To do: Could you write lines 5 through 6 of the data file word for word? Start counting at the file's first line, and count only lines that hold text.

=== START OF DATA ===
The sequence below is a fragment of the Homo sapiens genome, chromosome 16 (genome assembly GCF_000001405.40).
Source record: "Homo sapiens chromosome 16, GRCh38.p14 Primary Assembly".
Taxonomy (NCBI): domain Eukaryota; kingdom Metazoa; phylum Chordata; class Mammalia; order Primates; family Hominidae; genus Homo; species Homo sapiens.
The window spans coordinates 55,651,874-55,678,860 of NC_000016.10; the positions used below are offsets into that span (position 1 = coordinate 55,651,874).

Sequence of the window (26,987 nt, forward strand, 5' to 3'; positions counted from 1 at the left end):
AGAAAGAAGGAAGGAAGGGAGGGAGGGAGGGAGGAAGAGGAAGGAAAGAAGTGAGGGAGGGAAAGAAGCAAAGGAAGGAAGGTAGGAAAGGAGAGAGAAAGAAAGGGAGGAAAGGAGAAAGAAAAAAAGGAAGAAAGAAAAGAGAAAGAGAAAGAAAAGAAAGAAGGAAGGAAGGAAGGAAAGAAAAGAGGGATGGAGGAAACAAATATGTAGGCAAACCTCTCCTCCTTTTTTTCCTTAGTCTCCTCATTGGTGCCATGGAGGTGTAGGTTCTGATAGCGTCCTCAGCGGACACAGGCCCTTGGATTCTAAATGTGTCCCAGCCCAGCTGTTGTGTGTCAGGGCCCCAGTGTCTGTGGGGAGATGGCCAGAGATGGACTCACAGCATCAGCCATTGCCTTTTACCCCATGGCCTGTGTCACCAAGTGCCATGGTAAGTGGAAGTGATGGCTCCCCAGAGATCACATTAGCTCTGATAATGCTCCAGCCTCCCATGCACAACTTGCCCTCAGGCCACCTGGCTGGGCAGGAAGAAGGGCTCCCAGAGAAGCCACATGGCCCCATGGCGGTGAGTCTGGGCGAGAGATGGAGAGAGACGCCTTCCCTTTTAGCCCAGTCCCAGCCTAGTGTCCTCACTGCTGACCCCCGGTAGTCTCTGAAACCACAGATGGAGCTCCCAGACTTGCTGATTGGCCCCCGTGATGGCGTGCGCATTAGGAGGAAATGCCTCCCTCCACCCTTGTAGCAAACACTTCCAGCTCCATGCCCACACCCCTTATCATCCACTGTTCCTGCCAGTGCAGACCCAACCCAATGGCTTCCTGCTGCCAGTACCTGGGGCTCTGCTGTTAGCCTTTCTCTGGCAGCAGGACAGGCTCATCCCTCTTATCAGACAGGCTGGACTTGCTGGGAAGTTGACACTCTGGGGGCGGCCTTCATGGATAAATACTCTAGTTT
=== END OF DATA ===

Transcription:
Sequence of the window (26,987 nt, forward strand, 5' to 3'; positions counted from 1 at the left end):
AGAAAGAAGGAAGGAAGGGAGGGAGGGAGGGAGGAAGAGGAAGGAAAGAAGTGAGGGAGGGAAAGAAGCAAAGGAAGGAAGGTAGGAAAGGAGAGAGAAAGAAAGGGAGGAAAGGAGAAAGAAAAAAAGGAAGAAAGAAAAGAGAAAGAGAAAGAAAAGAAAGAAGGAAGGAAGGAAGGAAAGAAAAGAGGGATGGAGGAAACAAATATGTAGGCAAACCTCTCCTCCTTTTTTTCCTTAGTCTCCTCATTGGTGCCATGGAGGTGTAGGTTCTGATAGCGTCCTCAGCGGACACAGGCCCTTGGATTCTAAATGTGTCCCAGCCCAGCTGTTGTGTGTCAGGGCCCCAGTGTCTGTGGGGAGATGGCCAGAGATGGACTCACAGCATCAGCCATTGCCTTTTACCCCATGGCCTGTGTCACCAAGTGCCATGGTAAGTGGAAGTGATGGCTCCCCAGAGATCACATTAGCTCTGATAATGCTCCAGCCTCCCATGCACAACTTGCCCTCAGGCCACCTGGCTGGGCAGGAAGAAGGGCTCCCAGAGAAGCCACATGGCCCCATGGCGGTGAGTCTGGGCGAGAGATGGAGAGAGACGCCTTCCCTTTTAGCCCAGTCCCAGCCTAGTGTCCTCACTGCTGACCCCCGGTAGTCTCTGAAACCACAGATGGAGCTCCCAGACTTGCTGATTGGCCCCCGTGATGGCGTGCGCATTAGGAGGAAATGCCTCCCTCCACCCTTGTAGCAAACACTTCCAGCTCCATGCCCACACCCCTTATCATCCACTGTTCCTGCCAGTGCAGACCCAACCCAATGGCTTCCTGCTGCCAGTACCTGGGGCTCTGCTGTTAGCCTTTCTCTGGCAGCAGGACAGGCTCATCCCTCTTATCAGACAGGCTGGACTTGCTGGGAAGTTGACACTCTGGGGGCGGCCTTCATGGATAAATACTCTAGTTT